List Of Woods Used In English Furniture Of The Eighteenth Century

ACACIA.—The wood usually designated by this name differs materially from the true Acacia, a genus of plants allied to the Mimosa;, one of the leading divisions of the great Leguminous order. The English Acacia is properly the Robinia pseudo-Acacia, a papilionaceous tree originally brought from North America. The wood, which is little used in eighteenth century cabinet work other than for friezing or inlaying, is dull yellow in colour, with brown markings. It is generally found on bandings of satinwood pieces of the last quarter of the eighteenth century, and of provincial origin ; on London-made furniture, tulip or bleached rosewood (palisandn') was usually substituted.

The Acacia Arabica, or gum arabic tree, an importation from India or Arabia, can only be cultivated in England under glass, and rarely grows beyond the size of a shrub. Nearly three hundred species of Acacia are known in Australia, but in the eighteenth century onlv the Robinia pseudo-Acacia was used in furniture, and then only very sparingly.


ALDER.—The Abuts glutinosa. An English tree which usually grows in wet and marshy soil. From its ability to resist decay and rot from the action of water it is frequently used for the piles of bridges, &c. Alder is sometimes employed for the rails of "stickback" Windsor chairs of the old-fashioned "hooped" pattern. Those of the later eighteenth century were usually made with elaborately carved central splats.

ALKANET (Arabic al-kanna, Henna).—Several varieties of English plants are known by this name. The Alkanna tinctoria is used to stain linseed oil to a deep red ; this was generally used in the eighteenth century to darken the colour of mahogany. Sheraton confuses the Alkanna tinctoria with the genus Anchusa, in the article in his Cabinet Dictionary. See chapter on "Original and Modern Polishes" in this volume. The usual trade term of " aconite root " is a misnomer, as alkanet has no relation to the blue monk's-hood.

AMBOYNA is the wood of Plerospertnum Indicum, one of the Byttneriads. It is a native of the West Indies. Amboyna is nearly always found, in eighteenth century furniture, used in veneers, either for covering whole surfaces, or for inlaid panels or bandings. It has a rich yellowish-brown colour with a very close " bird's-eye " figure.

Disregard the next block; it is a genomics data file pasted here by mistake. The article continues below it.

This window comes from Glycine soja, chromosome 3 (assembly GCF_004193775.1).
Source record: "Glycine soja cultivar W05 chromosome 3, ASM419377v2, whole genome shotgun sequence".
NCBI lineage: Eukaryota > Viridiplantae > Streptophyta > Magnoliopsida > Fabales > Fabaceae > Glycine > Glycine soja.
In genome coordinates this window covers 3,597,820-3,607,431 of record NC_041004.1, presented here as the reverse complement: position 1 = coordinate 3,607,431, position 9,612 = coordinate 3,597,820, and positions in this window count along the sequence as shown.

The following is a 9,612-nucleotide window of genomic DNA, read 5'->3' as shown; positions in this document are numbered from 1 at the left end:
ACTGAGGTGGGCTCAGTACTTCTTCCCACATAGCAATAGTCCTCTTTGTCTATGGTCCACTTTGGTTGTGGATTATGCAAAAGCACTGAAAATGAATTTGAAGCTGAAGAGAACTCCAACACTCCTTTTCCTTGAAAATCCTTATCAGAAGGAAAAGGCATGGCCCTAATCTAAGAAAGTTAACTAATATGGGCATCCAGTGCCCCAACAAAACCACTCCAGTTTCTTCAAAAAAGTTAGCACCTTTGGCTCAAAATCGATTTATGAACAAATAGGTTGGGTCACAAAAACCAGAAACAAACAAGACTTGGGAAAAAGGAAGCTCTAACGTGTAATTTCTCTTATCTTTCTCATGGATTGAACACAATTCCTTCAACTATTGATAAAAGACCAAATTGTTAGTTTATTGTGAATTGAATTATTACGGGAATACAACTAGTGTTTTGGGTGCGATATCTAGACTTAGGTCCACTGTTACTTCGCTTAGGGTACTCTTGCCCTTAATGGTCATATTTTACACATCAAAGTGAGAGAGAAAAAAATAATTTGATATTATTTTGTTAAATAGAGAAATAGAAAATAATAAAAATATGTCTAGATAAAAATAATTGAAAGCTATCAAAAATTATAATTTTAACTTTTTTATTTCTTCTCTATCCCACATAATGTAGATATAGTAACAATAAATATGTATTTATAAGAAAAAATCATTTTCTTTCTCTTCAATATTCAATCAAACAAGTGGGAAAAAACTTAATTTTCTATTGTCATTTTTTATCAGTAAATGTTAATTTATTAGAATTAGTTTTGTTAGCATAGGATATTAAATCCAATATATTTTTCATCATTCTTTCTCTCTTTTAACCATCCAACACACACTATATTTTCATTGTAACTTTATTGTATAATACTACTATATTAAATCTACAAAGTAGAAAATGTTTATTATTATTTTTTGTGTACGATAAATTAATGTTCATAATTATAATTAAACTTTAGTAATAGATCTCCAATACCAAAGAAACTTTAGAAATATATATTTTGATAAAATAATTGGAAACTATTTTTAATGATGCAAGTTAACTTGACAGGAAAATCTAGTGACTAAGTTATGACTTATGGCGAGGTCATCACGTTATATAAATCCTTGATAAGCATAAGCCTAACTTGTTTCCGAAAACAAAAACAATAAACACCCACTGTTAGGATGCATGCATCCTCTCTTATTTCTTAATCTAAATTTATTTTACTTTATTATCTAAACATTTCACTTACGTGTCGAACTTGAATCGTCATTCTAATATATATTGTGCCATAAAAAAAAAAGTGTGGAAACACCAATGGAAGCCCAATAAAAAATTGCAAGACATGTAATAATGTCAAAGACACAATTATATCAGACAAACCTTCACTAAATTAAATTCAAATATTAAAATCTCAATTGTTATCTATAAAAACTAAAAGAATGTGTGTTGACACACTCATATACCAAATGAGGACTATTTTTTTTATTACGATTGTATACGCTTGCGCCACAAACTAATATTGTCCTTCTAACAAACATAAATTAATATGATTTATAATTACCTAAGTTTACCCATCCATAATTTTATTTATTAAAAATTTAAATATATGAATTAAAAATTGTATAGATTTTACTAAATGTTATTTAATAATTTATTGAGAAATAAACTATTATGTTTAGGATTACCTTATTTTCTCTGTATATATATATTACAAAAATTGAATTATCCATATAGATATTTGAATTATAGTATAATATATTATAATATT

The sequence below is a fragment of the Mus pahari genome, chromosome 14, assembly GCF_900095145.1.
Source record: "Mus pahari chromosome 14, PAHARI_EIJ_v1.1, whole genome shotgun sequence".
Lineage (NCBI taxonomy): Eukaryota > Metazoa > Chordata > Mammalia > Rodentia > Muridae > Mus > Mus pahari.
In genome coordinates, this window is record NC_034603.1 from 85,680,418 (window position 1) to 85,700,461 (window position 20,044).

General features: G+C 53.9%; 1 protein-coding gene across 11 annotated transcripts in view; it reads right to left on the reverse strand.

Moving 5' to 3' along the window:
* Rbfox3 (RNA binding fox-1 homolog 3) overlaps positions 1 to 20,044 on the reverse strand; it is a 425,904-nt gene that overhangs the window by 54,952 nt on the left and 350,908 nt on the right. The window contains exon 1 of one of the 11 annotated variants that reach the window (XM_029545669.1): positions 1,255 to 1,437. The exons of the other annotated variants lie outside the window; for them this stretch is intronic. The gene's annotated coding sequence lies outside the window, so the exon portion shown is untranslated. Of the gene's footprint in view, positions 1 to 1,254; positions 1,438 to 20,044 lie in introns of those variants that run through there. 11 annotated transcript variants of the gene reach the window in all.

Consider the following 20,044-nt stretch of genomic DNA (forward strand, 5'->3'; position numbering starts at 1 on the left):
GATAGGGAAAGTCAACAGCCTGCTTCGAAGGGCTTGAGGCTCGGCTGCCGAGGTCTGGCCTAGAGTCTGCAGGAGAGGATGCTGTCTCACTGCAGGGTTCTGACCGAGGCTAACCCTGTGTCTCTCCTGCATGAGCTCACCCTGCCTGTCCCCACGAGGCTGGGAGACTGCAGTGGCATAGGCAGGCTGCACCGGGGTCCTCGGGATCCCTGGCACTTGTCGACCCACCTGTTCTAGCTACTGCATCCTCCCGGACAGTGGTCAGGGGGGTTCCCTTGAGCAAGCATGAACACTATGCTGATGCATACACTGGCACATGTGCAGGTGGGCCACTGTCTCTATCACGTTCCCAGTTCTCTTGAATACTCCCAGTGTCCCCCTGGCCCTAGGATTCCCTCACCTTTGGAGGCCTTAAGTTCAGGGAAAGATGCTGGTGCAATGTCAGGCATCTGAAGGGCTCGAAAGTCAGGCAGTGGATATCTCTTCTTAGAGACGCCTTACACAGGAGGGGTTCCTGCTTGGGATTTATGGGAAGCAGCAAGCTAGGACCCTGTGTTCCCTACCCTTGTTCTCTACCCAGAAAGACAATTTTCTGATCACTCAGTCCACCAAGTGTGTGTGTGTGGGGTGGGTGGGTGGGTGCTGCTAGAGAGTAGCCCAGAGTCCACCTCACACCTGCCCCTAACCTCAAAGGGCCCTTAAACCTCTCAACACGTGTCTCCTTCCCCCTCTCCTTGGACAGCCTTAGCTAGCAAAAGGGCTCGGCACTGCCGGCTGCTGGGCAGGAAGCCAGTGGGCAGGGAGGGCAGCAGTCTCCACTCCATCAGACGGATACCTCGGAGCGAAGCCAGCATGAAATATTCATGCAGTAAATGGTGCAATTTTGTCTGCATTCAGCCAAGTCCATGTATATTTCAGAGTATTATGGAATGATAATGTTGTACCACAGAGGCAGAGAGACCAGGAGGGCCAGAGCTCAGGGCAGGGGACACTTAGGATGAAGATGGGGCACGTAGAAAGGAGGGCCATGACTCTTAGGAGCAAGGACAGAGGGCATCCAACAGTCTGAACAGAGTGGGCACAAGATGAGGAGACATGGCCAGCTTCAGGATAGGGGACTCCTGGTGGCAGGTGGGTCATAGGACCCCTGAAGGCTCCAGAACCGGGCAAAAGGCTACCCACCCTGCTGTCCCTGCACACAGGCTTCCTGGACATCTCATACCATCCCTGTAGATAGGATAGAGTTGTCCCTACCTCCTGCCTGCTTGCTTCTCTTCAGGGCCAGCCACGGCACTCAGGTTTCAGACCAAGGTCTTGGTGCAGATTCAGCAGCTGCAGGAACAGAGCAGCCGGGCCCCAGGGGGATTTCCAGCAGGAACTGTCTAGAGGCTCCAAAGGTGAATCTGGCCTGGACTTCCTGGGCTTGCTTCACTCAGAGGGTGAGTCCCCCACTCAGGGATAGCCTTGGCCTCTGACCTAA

Amboyna closely resembles Thuja, but the latter is somewhat darker, and the figure i1^ not so abundant.

arbor vitie.- See Thuja.

ASH. The well-known Fraxinus cxcclsior. The wood is very tough, capable of taking strong lateral strains without breaking. It is light yellow in colour, with irregular longitudinal brown markings. Ash is generally used for the seats of " hoop-back " Windsor chaiis. When polished, it somewhat resembles oak. Many of the provincial chairs of the Queen Anne type are made from ash. It is also sometimes used for the sides and bottoms of drawers.

BEECH : Fagus.- Of the natural order Cnpulifcrcc. The wood of the common Beech, Fagus sylvatica, is generally used in the manufacture of chairs of the kitchen type. Many of the later Sheraton period, especially those intended foi painting or gilding, were frequently made from beech. The wood is brownish-white in colour, with an unmistakable speckled grain. The tree often grows to a height of 100 to 120 feet, with a diameter from 4 to 8 feet. At Burnham Beeches, near Slough, are some beech trees of enormous size. Beeches are found in nearly every part of the globe.

BIRCH.—The name of the trees and shrubs of the genus Bctula. The Bctula alba or common Birch of England and the Bctula lent a or Mahogany Birch of North America were sometimes used in the furniture of the later eighteenth century, especially for carcase-work where the front surfaces were veneered with satinwood. Birch is frequently found with a beautiful rippled figure, and when polished it strongly resembles East India satinwood both in colour and figure.

BLACK WALNUT.—A name frequently applied to varieties of Juglans nigra. See Walnut.

BROWN EBONY—See Ebony i Cokomanoei.).

CANARY WOOD.—A term used in the eighteenth century for the wood of Persca indica or Pcrsea canariensis of Madeira. It is really an inferior kind of mahogany, light yellow in colour. It was extensively used for veneering and inlaying. See Mahogany.